LONDON (Reuters) - British retail sales rose this month compared to a year ago at the slowest pace since September, a survey by the Confederation of British Industry showed on Tuesday.
The reported sales balance in CBI’s monthly distributive trades survey dropped to +8 versus economists’ forecasts of a dip to +16.
The expected sales balance for March fell to +9, also the weakest since September.
However, in the CBI’s quarterly survey, the business situation balance rose to +12 - the strongest reading since August 2011.
“We all know trading is tough, and the bad weather hasn’t exactly been encouraging shoppers to hit the high street lately,” said Barry Williams, Asda Chief Merchandising Officer for Food and Chairman of the CBI Distributive Trades Survey.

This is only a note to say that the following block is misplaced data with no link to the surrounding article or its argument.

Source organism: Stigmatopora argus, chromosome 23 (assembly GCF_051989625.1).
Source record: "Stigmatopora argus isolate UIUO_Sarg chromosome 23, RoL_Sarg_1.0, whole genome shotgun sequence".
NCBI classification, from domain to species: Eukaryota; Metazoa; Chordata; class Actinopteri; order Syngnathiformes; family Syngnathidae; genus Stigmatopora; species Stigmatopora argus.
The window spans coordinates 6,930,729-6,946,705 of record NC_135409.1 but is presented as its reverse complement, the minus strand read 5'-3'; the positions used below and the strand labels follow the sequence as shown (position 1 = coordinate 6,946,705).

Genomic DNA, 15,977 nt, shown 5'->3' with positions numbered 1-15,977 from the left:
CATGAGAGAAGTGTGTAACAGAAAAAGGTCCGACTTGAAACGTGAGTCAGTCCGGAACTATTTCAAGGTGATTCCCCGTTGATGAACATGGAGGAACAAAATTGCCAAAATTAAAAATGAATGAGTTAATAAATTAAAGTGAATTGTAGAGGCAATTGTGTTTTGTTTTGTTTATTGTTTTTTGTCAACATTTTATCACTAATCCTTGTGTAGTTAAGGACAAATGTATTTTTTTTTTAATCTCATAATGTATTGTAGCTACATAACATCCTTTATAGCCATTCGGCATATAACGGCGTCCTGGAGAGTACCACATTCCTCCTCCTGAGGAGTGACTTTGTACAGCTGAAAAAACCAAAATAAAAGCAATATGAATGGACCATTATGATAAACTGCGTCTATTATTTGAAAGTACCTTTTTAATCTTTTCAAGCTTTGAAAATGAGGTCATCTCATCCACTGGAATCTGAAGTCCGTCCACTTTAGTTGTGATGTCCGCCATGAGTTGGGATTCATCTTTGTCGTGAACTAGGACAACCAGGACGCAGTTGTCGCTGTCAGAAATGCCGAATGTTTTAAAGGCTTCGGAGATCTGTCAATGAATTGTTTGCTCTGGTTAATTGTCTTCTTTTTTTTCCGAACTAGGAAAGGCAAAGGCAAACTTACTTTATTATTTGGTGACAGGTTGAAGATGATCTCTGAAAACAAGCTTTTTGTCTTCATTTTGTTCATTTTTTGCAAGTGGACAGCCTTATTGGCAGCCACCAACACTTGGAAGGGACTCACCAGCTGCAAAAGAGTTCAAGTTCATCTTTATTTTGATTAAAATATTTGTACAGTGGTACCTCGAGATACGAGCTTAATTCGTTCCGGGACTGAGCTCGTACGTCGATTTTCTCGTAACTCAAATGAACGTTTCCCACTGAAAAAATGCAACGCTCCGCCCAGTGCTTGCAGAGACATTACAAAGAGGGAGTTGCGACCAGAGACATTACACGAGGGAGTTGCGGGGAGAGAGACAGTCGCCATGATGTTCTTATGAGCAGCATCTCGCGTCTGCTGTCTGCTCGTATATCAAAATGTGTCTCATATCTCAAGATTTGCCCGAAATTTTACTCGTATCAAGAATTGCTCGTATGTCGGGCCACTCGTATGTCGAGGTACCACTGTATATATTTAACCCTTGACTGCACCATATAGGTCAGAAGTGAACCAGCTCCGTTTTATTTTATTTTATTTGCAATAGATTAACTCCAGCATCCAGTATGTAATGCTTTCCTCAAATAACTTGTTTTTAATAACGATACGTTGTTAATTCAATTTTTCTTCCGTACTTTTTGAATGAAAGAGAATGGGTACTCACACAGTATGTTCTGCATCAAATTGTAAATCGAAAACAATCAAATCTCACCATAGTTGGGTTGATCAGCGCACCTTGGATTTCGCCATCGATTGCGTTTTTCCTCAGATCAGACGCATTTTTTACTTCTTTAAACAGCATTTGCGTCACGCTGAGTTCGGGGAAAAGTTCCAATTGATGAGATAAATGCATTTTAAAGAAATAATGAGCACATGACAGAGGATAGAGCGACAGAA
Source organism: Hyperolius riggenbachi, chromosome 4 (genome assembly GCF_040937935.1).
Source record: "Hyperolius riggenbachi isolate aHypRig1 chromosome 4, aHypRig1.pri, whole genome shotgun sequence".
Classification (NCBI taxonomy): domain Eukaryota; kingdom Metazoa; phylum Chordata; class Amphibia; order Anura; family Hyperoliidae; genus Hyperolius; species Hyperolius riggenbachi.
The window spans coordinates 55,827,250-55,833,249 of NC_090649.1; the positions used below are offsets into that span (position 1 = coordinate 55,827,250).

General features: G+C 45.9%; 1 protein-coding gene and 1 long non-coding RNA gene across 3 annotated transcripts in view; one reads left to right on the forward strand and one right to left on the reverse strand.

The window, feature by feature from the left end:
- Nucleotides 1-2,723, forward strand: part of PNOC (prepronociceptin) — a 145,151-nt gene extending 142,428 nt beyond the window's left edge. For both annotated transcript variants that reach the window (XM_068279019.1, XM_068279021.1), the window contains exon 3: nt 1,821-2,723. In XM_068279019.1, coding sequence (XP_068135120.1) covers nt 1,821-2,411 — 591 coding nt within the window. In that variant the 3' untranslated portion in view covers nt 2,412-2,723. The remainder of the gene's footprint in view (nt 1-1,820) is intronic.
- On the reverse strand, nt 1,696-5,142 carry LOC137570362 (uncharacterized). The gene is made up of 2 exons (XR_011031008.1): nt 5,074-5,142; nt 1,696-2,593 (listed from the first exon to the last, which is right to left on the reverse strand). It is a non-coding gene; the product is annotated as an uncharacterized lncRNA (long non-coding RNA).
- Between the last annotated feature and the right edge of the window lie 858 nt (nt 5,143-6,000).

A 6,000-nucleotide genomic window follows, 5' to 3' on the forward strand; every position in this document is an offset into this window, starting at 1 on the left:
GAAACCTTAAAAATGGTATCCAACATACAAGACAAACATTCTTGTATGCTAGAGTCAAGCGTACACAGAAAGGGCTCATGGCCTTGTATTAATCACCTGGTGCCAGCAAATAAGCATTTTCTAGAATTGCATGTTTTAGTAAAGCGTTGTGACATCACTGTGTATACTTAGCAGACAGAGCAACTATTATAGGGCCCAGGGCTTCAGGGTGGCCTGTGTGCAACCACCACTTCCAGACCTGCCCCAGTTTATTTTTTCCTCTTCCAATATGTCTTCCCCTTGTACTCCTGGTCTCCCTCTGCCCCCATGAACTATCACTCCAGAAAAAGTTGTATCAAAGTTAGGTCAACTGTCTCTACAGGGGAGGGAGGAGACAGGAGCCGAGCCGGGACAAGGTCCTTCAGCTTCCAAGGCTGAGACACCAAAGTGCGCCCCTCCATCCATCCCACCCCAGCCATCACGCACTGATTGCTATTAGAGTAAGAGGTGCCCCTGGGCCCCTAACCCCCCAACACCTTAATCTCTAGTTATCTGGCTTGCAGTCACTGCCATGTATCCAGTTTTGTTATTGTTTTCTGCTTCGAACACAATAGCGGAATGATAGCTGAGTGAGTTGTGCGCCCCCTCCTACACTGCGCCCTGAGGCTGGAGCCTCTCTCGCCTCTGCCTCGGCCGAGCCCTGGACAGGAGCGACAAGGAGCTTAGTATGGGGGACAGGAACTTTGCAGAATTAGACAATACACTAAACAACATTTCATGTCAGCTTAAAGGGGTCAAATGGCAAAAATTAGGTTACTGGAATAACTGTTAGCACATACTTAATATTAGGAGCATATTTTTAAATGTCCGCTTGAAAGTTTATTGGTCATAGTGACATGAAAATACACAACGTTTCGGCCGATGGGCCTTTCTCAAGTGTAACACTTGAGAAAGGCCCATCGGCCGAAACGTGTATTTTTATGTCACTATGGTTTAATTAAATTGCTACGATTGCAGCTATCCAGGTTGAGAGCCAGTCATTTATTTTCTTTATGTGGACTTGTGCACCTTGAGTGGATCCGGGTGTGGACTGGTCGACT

“But there is a glimmer of hope for retailers, with the news that sales are growing, even if at a slower pace than in recent months... Shoppers (will) remain cautious for the foreseeable future,” he added.
The latest official data showed that British retail sales unexpectedly fell in January, hurt by heavy snow, and sales between November and January posted their steepest fall compared to the previous three months since March 2010.
Still, some retailers are bucking the trend, with sales growing at discount clothing chain Primark and major retailer John Lewis, which caters to more affluent shoppers.
Reporting by Clare Hutchison, writing by Olesya Dmitracova